Sunday, November 29, 2009


A horde descended on places of commerce recently, and though it wasn’t a plague of locusts or an invasion of zombies, it was no less destructive. Those who survived congratulated themselves on surviving, and also for finding seventy percent off deals that would be the envy of their friends (unless those friends got seventy-five percent off elsewhere).

In the wake of the event were store shelves torn from their moorings, disheveled stacks of slacks and sweaters, minor flesh wounds such as dislocated digits caused by tug-‘o-wars for electronic gizmos, and an abundance of lessons for the younger citizens on how not to behave. Watch the news tonight, kids, maybe you’ll see mama fighting for your Christmas gifts. I loooooove this time of year!

Welcome to the world of competitive shopping.

The term Black Friday has multiple origins, but nowadays it refers primarily to the kickoff to the Christmas shopping season. Stores used to mail print ads to bring shoppers out the day after Thanksgiving, and everything was going along normally, even in the midst of the capitalist machine.

Then, it went nuts. Stores started offering bigger discounts and nuttier hours. It wasn’t only a competition for those spending money they didn’t have, it became a rivalry between Toys R Dust and Best Byze. If one opened their doors at six a.m., another tried five. Four o’clock in the morning wasn’t unheard of, and was only surpassed by those willing to welcome customers at midnight before the turkey dinner was even digested.

Experts say this doesn’t increase sales, but it certainly makes for excitement. It shouldn’t be newsworthy, and yet there are the reporters and the cameras and, sadly, the coroners. On Black Friday ‘08, one unfortunate fellow was trampled in New York by a mob trying to enter a store where he was working, and two idiots shot themselves to death in California outside a store after fighting inside.

Okay, argue with me that the California lunacy wasn’t directly related to Black Friday, but hey, they were out in the crowded store, where stress was on sale right next to Disney Monopoly and cable knit sweaters. It could not have helped their mood. And you know, they might have been fighting over Transformer action figures. So there you go.

I deplore the mass hysteria and blame everyone involved, from the stores ill-equipped to deal with large crowds to the individuals who, together, become the large crowds, but I realize that the mass of people out shopping last Friday did so without calamity. Parking was difficult, lines were long, and frustration was likely simmering, but most shoppers probably expected it and dealt with it in an appropriate manner.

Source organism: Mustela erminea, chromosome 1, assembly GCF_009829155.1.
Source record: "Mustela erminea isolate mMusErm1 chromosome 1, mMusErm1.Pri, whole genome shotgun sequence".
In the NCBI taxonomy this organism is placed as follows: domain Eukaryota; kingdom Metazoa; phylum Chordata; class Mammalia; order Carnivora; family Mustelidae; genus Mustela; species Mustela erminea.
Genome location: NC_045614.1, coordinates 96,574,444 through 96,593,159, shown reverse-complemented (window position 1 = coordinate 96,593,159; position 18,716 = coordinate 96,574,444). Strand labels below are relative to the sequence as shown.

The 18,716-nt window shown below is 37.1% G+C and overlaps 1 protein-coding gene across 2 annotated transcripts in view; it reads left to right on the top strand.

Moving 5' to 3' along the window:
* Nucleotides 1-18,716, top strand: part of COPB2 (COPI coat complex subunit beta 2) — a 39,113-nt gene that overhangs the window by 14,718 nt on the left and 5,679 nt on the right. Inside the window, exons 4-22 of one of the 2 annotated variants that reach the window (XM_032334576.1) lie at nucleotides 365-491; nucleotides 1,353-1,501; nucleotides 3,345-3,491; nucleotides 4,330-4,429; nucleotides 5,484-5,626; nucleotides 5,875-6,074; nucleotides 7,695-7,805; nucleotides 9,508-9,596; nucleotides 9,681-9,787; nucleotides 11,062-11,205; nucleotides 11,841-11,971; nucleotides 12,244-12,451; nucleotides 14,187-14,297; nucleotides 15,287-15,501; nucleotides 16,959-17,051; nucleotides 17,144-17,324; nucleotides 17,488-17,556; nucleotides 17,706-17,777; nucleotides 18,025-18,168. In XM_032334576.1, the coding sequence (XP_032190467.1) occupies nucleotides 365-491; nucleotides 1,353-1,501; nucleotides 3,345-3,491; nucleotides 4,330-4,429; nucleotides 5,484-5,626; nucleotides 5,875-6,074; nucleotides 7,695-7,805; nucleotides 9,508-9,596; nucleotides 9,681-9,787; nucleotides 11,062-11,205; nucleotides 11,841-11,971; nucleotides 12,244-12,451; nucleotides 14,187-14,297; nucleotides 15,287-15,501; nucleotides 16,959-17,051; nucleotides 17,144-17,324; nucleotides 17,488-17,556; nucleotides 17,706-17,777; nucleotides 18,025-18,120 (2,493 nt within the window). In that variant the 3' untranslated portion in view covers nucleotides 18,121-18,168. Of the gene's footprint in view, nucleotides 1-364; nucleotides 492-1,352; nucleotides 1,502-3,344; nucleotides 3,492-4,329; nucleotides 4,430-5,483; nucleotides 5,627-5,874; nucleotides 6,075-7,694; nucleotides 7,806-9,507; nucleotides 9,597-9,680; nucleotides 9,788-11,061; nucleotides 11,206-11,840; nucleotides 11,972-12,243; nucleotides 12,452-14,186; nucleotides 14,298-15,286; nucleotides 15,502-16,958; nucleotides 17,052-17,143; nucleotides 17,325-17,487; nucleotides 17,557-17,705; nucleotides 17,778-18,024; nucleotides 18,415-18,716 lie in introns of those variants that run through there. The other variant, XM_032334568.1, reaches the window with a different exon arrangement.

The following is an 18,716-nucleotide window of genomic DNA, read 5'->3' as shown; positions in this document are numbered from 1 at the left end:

My son was out at midnight, with a friend who had money to spend. Kyle was low on funds, so he was just along for the ride. When he got home in the morning, he went to bed. Everything worked out. I stayed at home all day, didn’t spend a dime on anything, and everything worked out for me as well.

So next year, let the eager beavers rush out and spend their time and money as they see fit. Let the stores open early if they can find employees willing to work. And let us all keep our heads. Black Friday will always come to an end, and the TV economists will debate if it was a strong indicator for the retail sector, and I will still stay at home.

I have found a different event to celebrate for Turkey Day Friday, and that is called Buy Nothing Day. Proponents don’t advocate the end of the consumption-based economy, but they do say, “Hey, give yourself a break, don’t spend anything today and see how you feel!” To some degree it makes sense, because you do get to avoid a certain amount of the madness.

But my brother has a point when he says that folks on either side of the spectrum—to buy nothing or to buy everything in sight—are bombastic when they complain about their opposites. It is possible to be unpleasantly dogmatic about your position, and to skip over that whole “live and let live” philosophy. Which is odd in this supposed festive time of year.

To mock the housebound when standing in the checkout line, or to rant at the TV images of Black Friday shoppers from the comfort of your own home, is the same unpleasantness.

Either way, you destroy your soul in the process.

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